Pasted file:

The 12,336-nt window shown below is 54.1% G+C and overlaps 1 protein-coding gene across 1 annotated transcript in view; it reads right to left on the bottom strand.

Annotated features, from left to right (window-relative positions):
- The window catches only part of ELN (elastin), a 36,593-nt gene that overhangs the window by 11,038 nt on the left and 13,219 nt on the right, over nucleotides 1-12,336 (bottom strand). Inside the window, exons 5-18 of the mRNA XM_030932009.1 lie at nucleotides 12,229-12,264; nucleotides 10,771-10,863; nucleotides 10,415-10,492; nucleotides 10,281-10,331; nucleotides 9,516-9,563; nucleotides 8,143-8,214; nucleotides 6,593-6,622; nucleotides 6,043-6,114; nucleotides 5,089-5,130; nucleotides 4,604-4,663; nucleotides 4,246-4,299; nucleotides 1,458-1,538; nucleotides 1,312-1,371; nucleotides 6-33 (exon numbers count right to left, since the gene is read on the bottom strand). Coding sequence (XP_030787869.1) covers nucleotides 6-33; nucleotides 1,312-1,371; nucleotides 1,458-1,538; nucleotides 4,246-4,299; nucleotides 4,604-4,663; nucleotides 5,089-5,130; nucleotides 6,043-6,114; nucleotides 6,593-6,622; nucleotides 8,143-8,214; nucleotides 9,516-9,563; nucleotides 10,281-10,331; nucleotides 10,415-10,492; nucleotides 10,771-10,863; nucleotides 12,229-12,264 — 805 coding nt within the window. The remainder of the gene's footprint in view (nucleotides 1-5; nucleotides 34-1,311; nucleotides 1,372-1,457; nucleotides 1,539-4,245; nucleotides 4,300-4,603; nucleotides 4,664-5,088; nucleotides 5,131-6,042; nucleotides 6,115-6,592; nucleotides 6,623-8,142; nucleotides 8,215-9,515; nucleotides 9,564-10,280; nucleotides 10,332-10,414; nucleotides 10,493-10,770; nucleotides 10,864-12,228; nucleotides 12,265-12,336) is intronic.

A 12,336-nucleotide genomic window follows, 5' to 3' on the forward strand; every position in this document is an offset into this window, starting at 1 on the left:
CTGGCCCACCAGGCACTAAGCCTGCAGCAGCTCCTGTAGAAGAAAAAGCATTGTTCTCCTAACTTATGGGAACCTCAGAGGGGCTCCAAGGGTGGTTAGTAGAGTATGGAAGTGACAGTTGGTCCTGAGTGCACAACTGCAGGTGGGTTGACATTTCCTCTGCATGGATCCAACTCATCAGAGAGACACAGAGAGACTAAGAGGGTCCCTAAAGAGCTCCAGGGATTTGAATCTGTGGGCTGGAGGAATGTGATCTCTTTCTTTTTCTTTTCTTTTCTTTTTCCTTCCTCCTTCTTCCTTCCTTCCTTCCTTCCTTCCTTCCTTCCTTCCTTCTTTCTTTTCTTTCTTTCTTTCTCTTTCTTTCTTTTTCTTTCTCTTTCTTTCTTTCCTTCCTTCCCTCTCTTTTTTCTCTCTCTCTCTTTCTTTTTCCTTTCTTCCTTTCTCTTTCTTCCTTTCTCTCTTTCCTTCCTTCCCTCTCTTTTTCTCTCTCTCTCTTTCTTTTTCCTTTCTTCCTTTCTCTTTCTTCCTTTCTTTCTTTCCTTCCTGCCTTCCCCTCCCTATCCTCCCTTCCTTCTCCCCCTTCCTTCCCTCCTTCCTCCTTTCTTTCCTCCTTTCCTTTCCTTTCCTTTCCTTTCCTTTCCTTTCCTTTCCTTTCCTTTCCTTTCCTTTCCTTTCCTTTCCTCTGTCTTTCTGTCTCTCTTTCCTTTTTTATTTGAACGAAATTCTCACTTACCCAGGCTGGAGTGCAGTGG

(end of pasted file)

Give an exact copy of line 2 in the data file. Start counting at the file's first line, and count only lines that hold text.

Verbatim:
Annotated features, from left to right (window-relative positions):